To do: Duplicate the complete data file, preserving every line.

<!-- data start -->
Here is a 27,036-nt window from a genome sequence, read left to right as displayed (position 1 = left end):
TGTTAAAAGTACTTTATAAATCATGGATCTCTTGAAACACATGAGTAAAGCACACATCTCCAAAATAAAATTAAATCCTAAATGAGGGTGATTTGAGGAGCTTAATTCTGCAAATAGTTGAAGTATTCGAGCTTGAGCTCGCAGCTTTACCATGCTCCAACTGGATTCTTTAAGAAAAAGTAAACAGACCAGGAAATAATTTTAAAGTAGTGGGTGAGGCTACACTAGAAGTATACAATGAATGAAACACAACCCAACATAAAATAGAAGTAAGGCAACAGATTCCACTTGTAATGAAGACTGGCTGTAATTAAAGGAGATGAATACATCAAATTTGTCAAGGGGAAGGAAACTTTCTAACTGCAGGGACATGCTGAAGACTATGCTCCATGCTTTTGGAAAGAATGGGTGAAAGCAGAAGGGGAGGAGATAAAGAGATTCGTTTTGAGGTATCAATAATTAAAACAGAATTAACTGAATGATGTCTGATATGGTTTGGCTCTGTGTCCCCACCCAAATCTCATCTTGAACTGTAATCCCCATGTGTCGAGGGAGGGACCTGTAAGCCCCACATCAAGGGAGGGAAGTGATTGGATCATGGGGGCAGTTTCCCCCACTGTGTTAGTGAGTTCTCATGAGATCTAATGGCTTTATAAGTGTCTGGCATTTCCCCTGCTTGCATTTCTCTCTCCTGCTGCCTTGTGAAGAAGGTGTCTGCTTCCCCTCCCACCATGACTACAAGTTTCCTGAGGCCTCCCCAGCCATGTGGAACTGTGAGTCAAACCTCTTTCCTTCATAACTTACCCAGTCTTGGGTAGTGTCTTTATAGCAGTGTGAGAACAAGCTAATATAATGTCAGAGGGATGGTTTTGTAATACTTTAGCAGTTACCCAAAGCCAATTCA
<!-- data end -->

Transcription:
Here is a 27,036-nt window from a genome sequence, read left to right as displayed (position 1 = left end):
TGTTAAAAGTACTTTATAAATCATGGATCTCTTGAAACACATGAGTAAAGCACACATCTCCAAAATAAAATTAAATCCTAAATGAGGGTGATTTGAGGAGCTTAATTCTGCAAATAGTTGAAGTATTCGAGCTTGAGCTCGCAGCTTTACCATGCTCCAACTGGATTCTTTAAGAAAAAGTAAACAGACCAGGAAATAATTTTAAAGTAGTGGGTGAGGCTACACTAGAAGTATACAATGAATGAAACACAACCCAACATAAAATAGAAGTAAGGCAACAGATTCCACTTGTAATGAAGACTGGCTGTAATTAAAGGAGATGAATACATCAAATTTGTCAAGGGGAAGGAAACTTTCTAACTGCAGGGACATGCTGAAGACTATGCTCCATGCTTTTGGAAAGAATGGGTGAAAGCAGAAGGGGAGGAGATAAAGAGATTCGTTTTGAGGTATCAATAATTAAAACAGAATTAACTGAATGATGTCTGATATGGTTTGGCTCTGTGTCCCCACCCAAATCTCATCTTGAACTGTAATCCCCATGTGTCGAGGGAGGGACCTGTAAGCCCCACATCAAGGGAGGGAAGTGATTGGATCATGGGGGCAGTTTCCCCCACTGTGTTAGTGAGTTCTCATGAGATCTAATGGCTTTATAAGTGTCTGGCATTTCCCCTGCTTGCATTTCTCTCTCCTGCTGCCTTGTGAAGAAGGTGTCTGCTTCCCCTCCCACCATGACTACAAGTTTCCTGAGGCCTCCCCAGCCATGTGGAACTGTGAGTCAAACCTCTTTCCTTCATAACTTACCCAGTCTTGGGTAGTGTCTTTATAGCAGTGTGAGAACAAGCTAATATAATGTCAGAGGGATGGTTTTGTAATACTTTAGCAGTTACCCAAAGCCAATTCA